Big flops wanted: high performance computing on the rise

Last summer the Department of Energy’s US$120 million dollar IBM Roadrunner supercomputer at Los Alamos National Laboratory was declared the fastest computer in the world, churning out an incredible 1.026 petaflops, the first system ever to break the petaflops barrier.

The word “flops” is an acronym for Floating Point Operations Per Second, and 1 petaflops represents 1,000 trillion calculations per second. The Roadrunner accomplishment is all the more remarkable given the fastest machine the year before was another IBM supercomputer, BlueGene/L at Lawrence Livermore National Laboratory, which could only process 280 teraflops.

Two other supercomputers, both from Cray (and housed at Oak Ridge and Sandia National Laboratories) barely made it past 100 teraflops. In fact, the raw computational power of Roadrunner is so staggering that it exceeds the combined performance of the top 10 systems from the contest of June 2007.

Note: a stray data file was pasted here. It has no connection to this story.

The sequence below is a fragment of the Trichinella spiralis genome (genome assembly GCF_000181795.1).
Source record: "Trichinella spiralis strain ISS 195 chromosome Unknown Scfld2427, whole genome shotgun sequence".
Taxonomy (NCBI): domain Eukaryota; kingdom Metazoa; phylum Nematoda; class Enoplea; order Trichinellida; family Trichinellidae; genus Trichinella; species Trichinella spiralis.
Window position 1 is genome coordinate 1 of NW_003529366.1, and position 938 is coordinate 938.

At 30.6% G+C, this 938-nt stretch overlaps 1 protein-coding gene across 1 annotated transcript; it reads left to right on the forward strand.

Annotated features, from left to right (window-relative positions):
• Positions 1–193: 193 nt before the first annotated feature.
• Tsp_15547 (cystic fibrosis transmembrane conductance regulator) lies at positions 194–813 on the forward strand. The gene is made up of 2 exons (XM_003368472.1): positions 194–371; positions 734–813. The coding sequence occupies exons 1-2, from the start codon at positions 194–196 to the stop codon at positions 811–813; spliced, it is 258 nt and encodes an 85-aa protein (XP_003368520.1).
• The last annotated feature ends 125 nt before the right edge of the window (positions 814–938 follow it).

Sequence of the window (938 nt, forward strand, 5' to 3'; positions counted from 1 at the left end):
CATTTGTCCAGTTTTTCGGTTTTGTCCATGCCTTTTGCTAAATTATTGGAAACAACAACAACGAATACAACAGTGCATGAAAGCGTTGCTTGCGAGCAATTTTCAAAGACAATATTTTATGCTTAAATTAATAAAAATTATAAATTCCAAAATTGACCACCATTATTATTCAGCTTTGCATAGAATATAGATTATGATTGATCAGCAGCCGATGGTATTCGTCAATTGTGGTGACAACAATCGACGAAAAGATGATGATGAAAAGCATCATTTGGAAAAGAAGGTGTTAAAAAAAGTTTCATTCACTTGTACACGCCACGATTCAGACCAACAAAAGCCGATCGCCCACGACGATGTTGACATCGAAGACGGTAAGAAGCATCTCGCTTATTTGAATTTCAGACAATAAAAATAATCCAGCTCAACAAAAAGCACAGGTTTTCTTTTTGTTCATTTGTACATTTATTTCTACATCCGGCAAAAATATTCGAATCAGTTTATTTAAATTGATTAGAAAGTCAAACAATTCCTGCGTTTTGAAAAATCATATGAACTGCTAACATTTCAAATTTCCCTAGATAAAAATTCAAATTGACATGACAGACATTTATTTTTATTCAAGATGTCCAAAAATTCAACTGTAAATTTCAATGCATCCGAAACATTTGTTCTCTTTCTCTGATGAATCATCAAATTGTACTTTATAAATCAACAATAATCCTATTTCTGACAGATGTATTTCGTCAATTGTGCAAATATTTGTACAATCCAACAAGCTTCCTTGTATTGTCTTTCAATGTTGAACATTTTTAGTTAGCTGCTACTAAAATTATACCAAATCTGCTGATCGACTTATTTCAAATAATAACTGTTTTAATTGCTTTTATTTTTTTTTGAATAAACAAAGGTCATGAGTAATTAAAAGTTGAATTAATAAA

HPC in the enterprise

The market for High Performance Computing (HPC) has been steadily growing over the last 15 years, increasing by a multiple of 1000 in the last decade alone thanks to vertical (more CPUs and cores) and horizontal (more nodes) scaling.

Big iron’s breakthrough:

HPC in the enterprise

On the hardware side, HPC is benefiting from the advancements in chip technologies from Intel and AMD (with their multi/many core CPUs). Roadrunner uses about 6,000 dual-core AMD Opteron CPUs, in addition to 12,000 of IBM’s proprietary PowerXCell 8i chip.

Supercomputers are becoming less expensive, greener, more open and clustered, making them suitable for markets beyond the traditional government labs, universities and energy (oil and gas) companies. Now, industries such as aerospace (and manufacturing as a whole), and finance (where analysis is heavily dependent on processor-intensive algorithms) are being drawn to HPC.